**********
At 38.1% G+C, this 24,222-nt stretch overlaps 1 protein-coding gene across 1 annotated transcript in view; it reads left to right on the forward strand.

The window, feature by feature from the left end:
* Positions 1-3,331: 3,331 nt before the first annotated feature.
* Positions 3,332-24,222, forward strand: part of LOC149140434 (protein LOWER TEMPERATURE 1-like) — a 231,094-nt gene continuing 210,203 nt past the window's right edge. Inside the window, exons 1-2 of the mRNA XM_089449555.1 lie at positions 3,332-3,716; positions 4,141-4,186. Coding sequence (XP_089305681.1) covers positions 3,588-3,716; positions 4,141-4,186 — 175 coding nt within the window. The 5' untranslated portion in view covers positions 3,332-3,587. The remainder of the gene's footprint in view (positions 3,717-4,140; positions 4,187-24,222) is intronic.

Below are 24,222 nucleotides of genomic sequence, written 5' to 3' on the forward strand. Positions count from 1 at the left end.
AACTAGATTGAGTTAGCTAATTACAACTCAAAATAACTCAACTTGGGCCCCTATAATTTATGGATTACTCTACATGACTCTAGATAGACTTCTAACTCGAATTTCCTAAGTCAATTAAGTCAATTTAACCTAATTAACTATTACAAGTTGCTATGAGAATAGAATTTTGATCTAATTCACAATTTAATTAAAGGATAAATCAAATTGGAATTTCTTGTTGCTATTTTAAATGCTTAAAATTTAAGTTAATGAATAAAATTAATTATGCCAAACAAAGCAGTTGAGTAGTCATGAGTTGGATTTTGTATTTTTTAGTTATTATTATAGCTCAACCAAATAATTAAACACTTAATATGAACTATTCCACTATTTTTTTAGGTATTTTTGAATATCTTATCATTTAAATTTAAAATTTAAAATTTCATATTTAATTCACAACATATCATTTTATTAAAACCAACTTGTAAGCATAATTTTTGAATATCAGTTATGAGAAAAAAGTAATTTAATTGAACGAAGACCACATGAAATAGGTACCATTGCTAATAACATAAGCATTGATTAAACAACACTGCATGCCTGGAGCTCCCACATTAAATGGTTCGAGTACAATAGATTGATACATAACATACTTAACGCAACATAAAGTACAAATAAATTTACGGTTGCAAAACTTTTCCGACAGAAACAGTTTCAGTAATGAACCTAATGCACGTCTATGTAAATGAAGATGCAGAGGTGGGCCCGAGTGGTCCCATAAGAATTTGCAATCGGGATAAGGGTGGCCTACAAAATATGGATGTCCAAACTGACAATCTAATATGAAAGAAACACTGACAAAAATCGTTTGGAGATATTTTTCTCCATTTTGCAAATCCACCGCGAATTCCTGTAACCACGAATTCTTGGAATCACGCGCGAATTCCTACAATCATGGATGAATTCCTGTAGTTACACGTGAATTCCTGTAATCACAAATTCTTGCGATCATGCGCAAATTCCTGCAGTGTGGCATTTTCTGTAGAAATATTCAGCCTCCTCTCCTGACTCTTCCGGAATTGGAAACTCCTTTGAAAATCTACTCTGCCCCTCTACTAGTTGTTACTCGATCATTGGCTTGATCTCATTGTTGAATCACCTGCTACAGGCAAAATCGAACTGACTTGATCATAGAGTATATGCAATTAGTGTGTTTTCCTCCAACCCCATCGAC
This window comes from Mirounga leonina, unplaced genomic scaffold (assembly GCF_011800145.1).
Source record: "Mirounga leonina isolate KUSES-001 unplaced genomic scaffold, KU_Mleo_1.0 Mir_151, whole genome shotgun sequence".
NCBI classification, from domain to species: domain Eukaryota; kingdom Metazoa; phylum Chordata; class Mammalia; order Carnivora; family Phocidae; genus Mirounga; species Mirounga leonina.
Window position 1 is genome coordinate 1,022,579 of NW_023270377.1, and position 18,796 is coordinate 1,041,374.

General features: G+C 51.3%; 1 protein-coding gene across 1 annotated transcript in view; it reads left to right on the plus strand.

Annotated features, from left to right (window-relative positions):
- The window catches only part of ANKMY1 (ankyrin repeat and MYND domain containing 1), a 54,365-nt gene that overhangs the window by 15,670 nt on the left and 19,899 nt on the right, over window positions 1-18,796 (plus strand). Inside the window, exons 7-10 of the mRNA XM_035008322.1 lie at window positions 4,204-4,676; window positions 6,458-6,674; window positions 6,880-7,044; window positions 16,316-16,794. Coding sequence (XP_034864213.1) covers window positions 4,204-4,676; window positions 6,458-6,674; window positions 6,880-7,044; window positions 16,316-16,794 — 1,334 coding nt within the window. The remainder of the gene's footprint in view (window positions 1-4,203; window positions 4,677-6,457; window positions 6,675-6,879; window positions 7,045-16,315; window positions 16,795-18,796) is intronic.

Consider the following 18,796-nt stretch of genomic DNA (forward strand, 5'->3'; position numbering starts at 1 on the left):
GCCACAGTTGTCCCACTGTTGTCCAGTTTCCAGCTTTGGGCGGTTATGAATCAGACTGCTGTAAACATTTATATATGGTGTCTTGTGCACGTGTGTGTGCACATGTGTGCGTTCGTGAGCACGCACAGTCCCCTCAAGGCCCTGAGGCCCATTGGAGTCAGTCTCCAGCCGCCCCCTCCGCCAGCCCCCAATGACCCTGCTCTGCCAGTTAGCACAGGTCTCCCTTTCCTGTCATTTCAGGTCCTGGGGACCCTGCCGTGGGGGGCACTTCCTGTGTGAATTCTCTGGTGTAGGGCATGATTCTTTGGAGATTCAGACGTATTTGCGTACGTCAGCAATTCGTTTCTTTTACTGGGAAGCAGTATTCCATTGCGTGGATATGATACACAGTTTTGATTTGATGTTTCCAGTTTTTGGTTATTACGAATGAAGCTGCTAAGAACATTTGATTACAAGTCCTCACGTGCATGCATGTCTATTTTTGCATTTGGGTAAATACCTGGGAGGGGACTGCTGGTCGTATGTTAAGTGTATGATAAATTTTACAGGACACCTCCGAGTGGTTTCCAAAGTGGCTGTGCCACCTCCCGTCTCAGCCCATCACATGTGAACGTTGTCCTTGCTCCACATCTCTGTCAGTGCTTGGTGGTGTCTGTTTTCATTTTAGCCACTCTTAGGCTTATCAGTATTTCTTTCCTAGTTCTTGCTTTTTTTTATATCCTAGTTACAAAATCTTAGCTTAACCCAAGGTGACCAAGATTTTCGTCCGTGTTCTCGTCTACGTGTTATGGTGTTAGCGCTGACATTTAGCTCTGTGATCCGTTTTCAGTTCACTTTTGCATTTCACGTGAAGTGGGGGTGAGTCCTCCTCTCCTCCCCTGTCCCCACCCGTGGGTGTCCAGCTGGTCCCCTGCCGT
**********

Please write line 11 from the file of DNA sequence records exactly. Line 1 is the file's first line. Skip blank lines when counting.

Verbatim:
General features: G+C 51.3%; 1 protein-coding gene across 1 annotated transcript in view; it reads left to right on the plus strand.